Yes. Why, yes I did.
|University of Virginia Medical School|
If you've never read about the circuitous route that brought me to where I am today (and I mean, hair pin turns, missed airline flights, cross-country jaunts, falling down the bunny hole, and walking backwards), then you might be interested in clicking here to read about it.
(Then please come back, 'cause there's more.
It's long, but it might be of interest.)
Now, I say "maybe I SHOULD have become a doctor" because I'm fighting a losing battle with one -- and I think I could teach a lesson in compassion. Right now on my Facebook page there are suggestions and debates about what I should do because I'm not getting helped by what is supposed to be one of the best hospitals in the world. If you read the Facebook thread, I ask you to be respectful of all thoughts, as health care is a polarizing topic. Health care really is NOT the issue at hand in my opinion -- it's about what I talk about on this blog quite a lot....
|art by one of my favorite artists, TheWheatField|
** Doctors, if you are no longer right for the patient, tell them, and then refer them.
** If the patient feels the treatment offered is terrifying and unnecessary, for heaven's sake, don't have your SECRETARY pass along a message that shows you, the DOCTOR, never even read the freaking message, and leaves the patient still feeling terrified.
Doctors are not God. Doctors are human. They make mistakes, they have bad days, they make bad choices. But they should LISTEN. They may not have the time they used to have back in the day to really have a good, long chat with their patient, but when a patient, who has researched the heck out of their ailment, emails a pointed question, please answer it within two weeks, m'k?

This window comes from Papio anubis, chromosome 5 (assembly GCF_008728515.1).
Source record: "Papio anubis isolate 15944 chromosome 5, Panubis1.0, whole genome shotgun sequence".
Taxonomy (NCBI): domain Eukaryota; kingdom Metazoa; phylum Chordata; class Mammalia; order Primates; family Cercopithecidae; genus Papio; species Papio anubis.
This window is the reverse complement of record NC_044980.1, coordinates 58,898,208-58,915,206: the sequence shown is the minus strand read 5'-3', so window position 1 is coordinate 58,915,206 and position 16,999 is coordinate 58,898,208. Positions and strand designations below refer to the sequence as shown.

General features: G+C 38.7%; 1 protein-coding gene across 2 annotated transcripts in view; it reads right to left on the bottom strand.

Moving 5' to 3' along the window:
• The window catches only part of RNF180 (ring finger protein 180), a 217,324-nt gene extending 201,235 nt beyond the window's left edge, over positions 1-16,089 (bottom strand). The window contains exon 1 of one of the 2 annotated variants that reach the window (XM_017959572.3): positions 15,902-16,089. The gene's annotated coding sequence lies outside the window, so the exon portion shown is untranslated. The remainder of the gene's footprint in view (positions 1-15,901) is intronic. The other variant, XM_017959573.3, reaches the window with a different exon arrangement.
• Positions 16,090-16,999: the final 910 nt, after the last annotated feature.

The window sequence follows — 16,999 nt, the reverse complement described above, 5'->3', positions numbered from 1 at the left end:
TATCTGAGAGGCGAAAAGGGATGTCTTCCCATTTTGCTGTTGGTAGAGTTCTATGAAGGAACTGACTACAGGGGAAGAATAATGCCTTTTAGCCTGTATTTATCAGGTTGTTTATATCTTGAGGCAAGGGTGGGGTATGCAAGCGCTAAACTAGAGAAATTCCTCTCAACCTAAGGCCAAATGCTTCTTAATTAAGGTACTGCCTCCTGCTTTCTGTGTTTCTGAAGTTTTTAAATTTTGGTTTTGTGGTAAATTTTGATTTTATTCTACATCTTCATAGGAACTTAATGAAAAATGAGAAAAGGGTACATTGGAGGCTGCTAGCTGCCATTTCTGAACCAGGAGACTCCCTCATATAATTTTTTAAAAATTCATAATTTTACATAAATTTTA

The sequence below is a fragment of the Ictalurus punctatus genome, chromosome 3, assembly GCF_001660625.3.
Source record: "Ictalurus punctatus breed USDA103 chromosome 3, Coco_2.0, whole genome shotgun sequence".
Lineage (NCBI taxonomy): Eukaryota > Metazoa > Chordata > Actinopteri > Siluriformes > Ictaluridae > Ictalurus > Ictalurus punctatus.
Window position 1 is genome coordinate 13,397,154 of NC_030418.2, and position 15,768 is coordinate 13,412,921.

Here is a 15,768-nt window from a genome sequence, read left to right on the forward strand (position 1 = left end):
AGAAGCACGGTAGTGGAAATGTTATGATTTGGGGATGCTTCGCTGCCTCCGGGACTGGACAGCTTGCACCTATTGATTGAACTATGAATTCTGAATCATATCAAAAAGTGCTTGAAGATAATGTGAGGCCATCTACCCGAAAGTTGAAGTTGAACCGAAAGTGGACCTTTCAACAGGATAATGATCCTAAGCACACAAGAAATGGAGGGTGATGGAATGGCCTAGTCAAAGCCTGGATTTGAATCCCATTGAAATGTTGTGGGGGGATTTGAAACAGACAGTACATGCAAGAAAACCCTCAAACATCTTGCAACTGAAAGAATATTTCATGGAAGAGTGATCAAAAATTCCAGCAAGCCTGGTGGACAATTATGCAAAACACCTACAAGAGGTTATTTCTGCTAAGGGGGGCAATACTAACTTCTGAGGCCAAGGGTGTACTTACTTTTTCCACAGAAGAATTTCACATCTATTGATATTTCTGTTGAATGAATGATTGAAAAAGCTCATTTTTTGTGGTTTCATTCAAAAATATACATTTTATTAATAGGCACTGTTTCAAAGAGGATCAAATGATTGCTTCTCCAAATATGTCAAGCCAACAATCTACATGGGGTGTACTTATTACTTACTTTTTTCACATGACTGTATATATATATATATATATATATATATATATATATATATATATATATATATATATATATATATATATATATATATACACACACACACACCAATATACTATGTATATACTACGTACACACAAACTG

I am sick of my freaking headaches.
I've had six MRIs in two years.
After two years, I still have no pain medication.
My ophthalmologist, the only one who seems to give a damn, sees me every six months to monitor eye pressure. He sees it. Not enough (yet) to break out a can of (excuse me) Whoop Ass on a doctor, but enough that last time, when I told him I wasn't being helped, he slammed his hand on his desk and immediately called for (sigh) an MRI. Which I didn't need, but he didn't trust the other five.
My original neurologist, who is smart, savvy, and who I adore, sadly no longer takes my insurance, which, as far as insurance companies go, is The Devil. So it's no wonder he had to make that business decision, and I don't fault him for it. I had to see him once while waiting the many, many months for the Famous Hospital to see me, and he saw me the very day I called and only charged me half price.
I've been told to get a Patient Advocate to help me with the Famous Hospital, but at this point, I no longer want to go there. I have asked for the nerve block shots instead of the terrifying and as-of-yet unnecessary hospitalizations and have been given -- a dial tone. The Famous Hospital is an hour and a half away in good traffic.
So now I'm going to write to my old neurologist, the one that actually listened, and ask for a payment plan for the shots. And if things get to the point that the hospitalization and scary stuff need to happen, well. We'll cross that bridge if we ever meet it.
What does this mean now?
Well, for one, I've signed up to sell again at the International Gem and Jewelry Shows in Chantilly, VA in the months of August and December. I'll be selling some jewelry but will also be selling off quite a lot of my stash. It's just time. I'll be gathering things up into Bead Soup sets and we'll see how it goes.
|photo by Cindy Wimmer|
It also means that if you have been having a health problem, I'd love for your to email me so you know you are NOT alone. We may not be able to solve any of the BIG problems, but there's power in sharing.
If you've made it this far through this vitriolic diatribe, thank you. Stay well.
Lori Anderson creates jewelry for her web site, Lori Anderson Designs, and wrote the blog An Artist's Year Off. She's also a contributor to Art Bead Scene. She is also the creator of the Bead Soup Blog Party.